JASON NICHOLAS FRANDI, Appellant, v. STATE OF FLORIDA, Appellee.
Appellant entered a negotiated plea to and was adjudicated guilty of 19 counts of possession of child pornography in violation of section 827.071, Florida Statutes (2016). He was sentenced to an aggregate term of 25 years in prison followed by a total of 25 years of sex offender probation, and he was also designated a sexual predator pursuant to section 775.21(4)(a)1.b. On appeal, after his appointed counsel filed an Anders 1 brief, Appellant filed a pro se brief arguing that the trial court erred in designating him a sexual predator because he had only been adjudicated delinquent—and not convicted—of a prior sex offense.
We affirm the sexual predator designation because Appellant failed to preserve this issue for appeal. He did not present the argument raised in his pro se brief to the trial court, either at the sentencing hearing or in a rule 3.800(b)(2) motion, and he cannot raise the issue for the first time on appeal. See Brannon v. State, 850 So. 2d 452, 456 (Fla. 2003).
Even if the issue had been preserved, it is meritless for two reasons.
First, the record shows that Appellant specifically agreed to the sexual predator designation as part of the negotiated plea agreement. Because this designation is not a sentence or a punishment, Appellant was not precluded from agreeing to the designation even if he did not qualify under the statute. See Kingry v. State, 28 So. 3d 173, 174 (Fla. 1st DCA 2010). And, because Appellant has received the benefits of the plea agreement,2 he cannot now seek to be relieved of one of the burdens imposed on him by the agreement. Id.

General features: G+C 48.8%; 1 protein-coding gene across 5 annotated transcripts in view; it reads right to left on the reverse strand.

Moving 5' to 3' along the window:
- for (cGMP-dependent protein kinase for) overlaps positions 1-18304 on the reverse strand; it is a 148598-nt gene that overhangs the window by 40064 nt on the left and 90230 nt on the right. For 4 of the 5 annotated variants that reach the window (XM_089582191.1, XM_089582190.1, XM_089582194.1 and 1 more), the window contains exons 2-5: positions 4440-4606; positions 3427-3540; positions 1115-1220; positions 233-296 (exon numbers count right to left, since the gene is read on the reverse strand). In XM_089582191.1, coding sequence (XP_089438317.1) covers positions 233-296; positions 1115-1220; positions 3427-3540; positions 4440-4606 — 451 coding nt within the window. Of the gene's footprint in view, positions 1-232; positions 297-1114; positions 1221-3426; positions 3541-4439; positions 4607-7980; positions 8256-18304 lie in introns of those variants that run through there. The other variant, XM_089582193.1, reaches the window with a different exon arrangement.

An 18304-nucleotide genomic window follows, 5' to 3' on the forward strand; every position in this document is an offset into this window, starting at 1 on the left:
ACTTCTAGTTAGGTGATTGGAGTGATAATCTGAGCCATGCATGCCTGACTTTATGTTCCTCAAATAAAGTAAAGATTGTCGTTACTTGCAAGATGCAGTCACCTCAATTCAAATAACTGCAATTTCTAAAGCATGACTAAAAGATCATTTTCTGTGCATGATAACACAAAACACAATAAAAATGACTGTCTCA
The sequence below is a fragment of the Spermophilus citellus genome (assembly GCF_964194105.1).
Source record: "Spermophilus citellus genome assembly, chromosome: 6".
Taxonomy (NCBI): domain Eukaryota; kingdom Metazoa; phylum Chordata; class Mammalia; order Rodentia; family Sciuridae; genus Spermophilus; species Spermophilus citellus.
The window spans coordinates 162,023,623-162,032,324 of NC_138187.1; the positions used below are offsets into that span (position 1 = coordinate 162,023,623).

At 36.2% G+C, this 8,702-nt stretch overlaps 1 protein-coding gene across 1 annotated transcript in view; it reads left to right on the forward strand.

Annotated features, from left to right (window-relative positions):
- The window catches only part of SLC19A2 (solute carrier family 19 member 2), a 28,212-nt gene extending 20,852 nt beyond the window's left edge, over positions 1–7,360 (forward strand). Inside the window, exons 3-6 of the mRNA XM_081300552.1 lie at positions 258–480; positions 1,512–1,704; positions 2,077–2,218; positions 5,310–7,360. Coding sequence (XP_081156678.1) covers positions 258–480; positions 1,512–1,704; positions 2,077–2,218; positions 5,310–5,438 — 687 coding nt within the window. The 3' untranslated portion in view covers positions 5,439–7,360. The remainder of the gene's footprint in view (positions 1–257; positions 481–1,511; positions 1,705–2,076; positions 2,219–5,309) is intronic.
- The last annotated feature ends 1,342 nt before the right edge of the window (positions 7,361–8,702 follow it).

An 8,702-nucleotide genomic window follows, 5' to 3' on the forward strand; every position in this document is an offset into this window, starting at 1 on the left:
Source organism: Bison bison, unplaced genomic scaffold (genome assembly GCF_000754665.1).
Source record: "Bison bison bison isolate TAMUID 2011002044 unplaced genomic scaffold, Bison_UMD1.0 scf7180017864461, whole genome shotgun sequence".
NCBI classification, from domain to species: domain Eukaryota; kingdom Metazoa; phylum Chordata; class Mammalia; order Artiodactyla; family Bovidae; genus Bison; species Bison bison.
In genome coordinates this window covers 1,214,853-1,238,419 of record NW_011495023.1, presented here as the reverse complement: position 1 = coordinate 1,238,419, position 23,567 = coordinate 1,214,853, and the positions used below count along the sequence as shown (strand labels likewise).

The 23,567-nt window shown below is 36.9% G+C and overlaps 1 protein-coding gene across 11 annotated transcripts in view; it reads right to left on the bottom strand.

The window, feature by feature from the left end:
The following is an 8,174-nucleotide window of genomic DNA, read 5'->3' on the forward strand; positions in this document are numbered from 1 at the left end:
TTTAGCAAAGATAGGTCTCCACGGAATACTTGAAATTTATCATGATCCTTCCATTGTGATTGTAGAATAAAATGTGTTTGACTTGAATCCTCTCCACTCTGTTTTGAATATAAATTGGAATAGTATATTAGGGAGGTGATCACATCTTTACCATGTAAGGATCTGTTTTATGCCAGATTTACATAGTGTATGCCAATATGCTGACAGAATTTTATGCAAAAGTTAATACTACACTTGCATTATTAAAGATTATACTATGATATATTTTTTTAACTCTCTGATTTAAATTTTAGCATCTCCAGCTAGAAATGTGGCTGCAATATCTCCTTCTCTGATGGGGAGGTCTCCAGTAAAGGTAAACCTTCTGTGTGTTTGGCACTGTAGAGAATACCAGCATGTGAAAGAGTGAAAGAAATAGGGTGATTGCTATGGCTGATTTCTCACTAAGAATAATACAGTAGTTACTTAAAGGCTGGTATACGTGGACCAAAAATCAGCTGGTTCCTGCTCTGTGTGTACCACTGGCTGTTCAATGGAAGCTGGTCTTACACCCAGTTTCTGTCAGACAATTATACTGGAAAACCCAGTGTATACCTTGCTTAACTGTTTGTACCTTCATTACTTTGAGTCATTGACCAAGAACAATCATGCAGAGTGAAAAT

Second, in order to be designated a sexual predator pursuant to section 775.21(4)(a)1.b., the defendant must be “convicted” of a current offense that is a felony violation of an enumerated statute (such as section 827.071), and the defendant must also have previously “been convicted of or found to have committed” a violation of one of those enumerated statutes. Although an adjudication of delinquency does not qualify as a conviction for purposes of the current offense, see State v. J.M., 824 So. 2d 105 (Fla. 2002), it does qualify for purposes of the prior offense because section 775.21(4)(b) unequivocally states that “[i]n order to be counted as a prior felony for purposes of this subsection, the felony must have resulted in a conviction sentenced separately, or an adjudication of delinquency entered separately, prior to the current offense ․” (emphasis added). Here, Appellant was convicted—not adjudicated delinquent—of a current offense enumerated in section 775.21(4)(a)1.b., and although the record does not reflect the specific prior offense for which he was adjudicated delinquent,3 Appellant has not argued—below or on appeal—that the prior offense was not a violation of one of the statutes enumerated in section 775.21(4)(a)1.b. Accordingly, the trial court properly designated Appellant a sexual predator.
1. Anders v. California, 386 U.S. 738 (1967).
2. For example, the 25-year prison sentence Appellant received pursuant to the agreement is far less than the maximum potential sentence of 135 years that he was facing.
3. The record does not contain a copy of the judgement and sentence for the prior offense, and at the sentencing hearing, the prosecutor merely stated that Appellant “has a prior sex conviction.” Likewise, in his pro se brief, Appellant only refers to the offense as a “sexual offense” for which he was “adjudicated as a juvenile delinquent” in 1999. However, the order designating Appellant as a sexual predator states that Appellant “has previously been convicted or found to have committed ․ any violation of s. 800.04,” and section 800.04 is one of the statutes enumerated in section 775.21(4)(a)1.b.
WOLF and ROBERTS, JJ., concur.